Adjusting for Inflation

Does a 10% return on investments mean your purchasing power goes up by 10%?

To understand the power of compounding interest and the effect of investment returns to your bottom line, it's important to understand inflation: the erosion of purchasing power over time.

On The Rich Moose, I have talked, and will be talking a lot more about Inflation Adjustment. All returns over long time periods must be adjusted for inflation so you can meet your financial goals.

What is Inflation?

Inflation (economic): The rate at which general prices for goods and services are rising, and, consequently the purchasing power of a specific currency is declining.

Over time we know the price of goods and services goes up. In Canada, a stable, well-run country by international standards, the cost of things doubles roughly every 30 years. If 30 years ago you could buy a 12-pack of national brand budget beer for $10, today that same 12-pack will probably cost around $20.

That's because the Bank of Canada—the central bank which controls the Canadian dollar—has decided a long time ago to focus their monetary policy on inflation control.

Smart academics (who are probably not as smart as they think) have decided that an inflation rate of 2-3% a year is ideal to promote growth and spending without inducing panic caused by prices going up too fast or going down. The academics and central bankers believe they can create stability through control of the currency.

If prices go up too fast people have a tendency to hoard stuff that doesn't spoil. Why? Well, if a can of Cola that costs $1.00 today will be worth $1.20 next month, why not buy all the Cola you can get your greedy little hands on right now?

What is Deflation?

Deflation is the opposite of inflation. Instead of prices moving higher, in a deflationary environment prices for goods and services drop. This means the currency in questions gains purchasing power.

If the prices of stuff goes down people also panic. Just consider the somewhat recent housing crashes in Japan, the USA, Ireland, Greece, Spain, Portugal, and many other countries. What initially started as prices going down a bit because of affordability/financing issues quickly spiraled into a panic where people got rid of their houses as fast as possible. Every month people stayed in their houses meant their net worth was dropping by thousands of dollars.

It's psychologically difficult to hold onto an asset that relentlessly declines in value month after month. Why buy a house now for $400,000 if you can buy it next month for $390,000?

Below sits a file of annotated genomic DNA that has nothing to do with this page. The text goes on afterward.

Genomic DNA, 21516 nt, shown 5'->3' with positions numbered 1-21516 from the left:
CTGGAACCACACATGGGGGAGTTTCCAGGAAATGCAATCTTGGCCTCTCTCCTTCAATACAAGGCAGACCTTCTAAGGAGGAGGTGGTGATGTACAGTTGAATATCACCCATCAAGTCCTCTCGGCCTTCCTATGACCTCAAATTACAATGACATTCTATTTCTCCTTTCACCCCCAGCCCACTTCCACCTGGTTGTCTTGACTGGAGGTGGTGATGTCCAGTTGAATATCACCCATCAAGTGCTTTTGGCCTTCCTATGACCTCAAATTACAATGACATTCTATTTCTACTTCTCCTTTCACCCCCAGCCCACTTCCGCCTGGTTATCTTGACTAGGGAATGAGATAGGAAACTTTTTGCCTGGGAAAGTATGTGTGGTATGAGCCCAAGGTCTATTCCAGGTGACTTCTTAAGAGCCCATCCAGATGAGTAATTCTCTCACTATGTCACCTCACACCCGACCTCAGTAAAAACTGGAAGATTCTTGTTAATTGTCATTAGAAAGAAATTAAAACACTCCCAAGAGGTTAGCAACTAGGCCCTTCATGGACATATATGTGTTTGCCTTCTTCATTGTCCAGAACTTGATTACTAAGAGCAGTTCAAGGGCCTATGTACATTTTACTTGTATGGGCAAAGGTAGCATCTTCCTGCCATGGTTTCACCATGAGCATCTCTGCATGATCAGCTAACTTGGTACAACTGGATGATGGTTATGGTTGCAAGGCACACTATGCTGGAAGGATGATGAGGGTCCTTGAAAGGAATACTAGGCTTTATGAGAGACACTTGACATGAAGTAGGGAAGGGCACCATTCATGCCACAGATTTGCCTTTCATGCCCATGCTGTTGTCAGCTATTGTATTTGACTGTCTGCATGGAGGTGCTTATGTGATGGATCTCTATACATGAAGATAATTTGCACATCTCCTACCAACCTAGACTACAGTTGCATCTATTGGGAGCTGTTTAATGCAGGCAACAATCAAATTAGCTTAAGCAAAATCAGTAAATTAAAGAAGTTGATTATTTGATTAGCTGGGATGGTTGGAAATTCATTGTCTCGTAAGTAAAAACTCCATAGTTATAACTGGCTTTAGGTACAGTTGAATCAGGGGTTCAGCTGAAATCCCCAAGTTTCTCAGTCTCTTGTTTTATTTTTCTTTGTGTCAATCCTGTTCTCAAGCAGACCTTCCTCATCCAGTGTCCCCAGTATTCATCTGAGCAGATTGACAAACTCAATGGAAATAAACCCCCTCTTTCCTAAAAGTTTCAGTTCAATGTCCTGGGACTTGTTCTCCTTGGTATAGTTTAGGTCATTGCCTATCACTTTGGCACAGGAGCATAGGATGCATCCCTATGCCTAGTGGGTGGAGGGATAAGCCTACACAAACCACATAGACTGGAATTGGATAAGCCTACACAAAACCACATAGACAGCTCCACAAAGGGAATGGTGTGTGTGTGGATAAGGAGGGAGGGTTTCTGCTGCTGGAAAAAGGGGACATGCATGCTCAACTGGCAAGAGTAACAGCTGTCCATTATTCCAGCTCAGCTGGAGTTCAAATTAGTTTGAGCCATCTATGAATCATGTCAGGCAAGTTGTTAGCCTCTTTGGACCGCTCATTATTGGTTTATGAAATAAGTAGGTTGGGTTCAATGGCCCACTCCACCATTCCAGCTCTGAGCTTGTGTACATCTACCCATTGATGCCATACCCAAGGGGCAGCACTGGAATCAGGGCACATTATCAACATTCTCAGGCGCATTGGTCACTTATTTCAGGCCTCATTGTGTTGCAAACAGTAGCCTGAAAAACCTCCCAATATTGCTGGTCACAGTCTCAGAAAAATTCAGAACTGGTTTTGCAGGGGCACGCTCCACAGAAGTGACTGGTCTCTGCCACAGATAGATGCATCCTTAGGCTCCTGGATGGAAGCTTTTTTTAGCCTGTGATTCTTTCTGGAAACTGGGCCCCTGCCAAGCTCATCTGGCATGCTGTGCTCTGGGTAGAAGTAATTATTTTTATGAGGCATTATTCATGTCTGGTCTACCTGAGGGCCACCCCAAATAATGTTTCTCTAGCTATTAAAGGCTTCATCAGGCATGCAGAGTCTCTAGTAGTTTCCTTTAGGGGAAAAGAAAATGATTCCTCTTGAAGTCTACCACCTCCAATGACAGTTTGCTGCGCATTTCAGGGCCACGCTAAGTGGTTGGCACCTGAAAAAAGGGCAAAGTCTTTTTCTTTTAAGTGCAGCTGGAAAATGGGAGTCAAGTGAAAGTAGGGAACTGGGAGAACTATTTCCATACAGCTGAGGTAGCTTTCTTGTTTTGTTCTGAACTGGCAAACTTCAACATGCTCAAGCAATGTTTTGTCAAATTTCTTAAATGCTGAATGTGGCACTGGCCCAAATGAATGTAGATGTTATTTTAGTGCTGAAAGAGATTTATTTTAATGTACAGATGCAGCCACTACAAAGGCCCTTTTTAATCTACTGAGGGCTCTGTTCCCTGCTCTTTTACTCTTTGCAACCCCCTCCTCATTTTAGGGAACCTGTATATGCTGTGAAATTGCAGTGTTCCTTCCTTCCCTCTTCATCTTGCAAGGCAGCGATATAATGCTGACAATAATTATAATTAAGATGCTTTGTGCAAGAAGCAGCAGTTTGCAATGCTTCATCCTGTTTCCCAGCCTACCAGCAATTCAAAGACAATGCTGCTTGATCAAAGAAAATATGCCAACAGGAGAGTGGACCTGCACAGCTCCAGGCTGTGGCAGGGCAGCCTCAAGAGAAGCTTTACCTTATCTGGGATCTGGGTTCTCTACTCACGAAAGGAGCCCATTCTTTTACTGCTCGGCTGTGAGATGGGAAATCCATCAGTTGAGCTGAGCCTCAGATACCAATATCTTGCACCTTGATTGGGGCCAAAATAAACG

In Japan overall prices have declined or remained stagnant for several decades. It has done significant damage to their economy and government finances as people eventually earn less, become less productive, and spend less money on goods and services.

Good luck asking your boss for a raise when he has to drop his prices every month. Try asking the lady at the bank for a home loan with a 5% downpayment when the price of houses is going down 10% each year.

Due to the psychological effects of declining asset prices, price deflation can bring economic growth to a halt quickly.

Adjusting Investor Expectations

As stated above, the Bank of Canada currently focuses their policy effort on keeping inflation in the 2-3% range. With this information, we can somewhat safely assume the value of a Canadian dollar will decrease by 2.5% each year over the long term.

This is not a certainty! Shocks can and do happen, even to large and seemingly stable countries. But for our purposes it's the best we can do with the information we have.

When investing, if we deduct 2.5% off our expected total return on investment we get our expected "real return" (or inflation-adjusted return) on that investment.

That's why I use the 6% return estimation on my assumptions for a more aggressive investment strategy. The total return might actually be closer to 9%, but the impact of inflation will reduce the true return when it comes to how we an actually spend that money.

When we adjust for inflation in our calculations, we are simply adjusting our numbers to make sure that $100 today will buy the same amount of stuff as $100 down the road. No loss of purchasing power. Adjusting for inflation is a must for long-term planning.

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Start Saving Young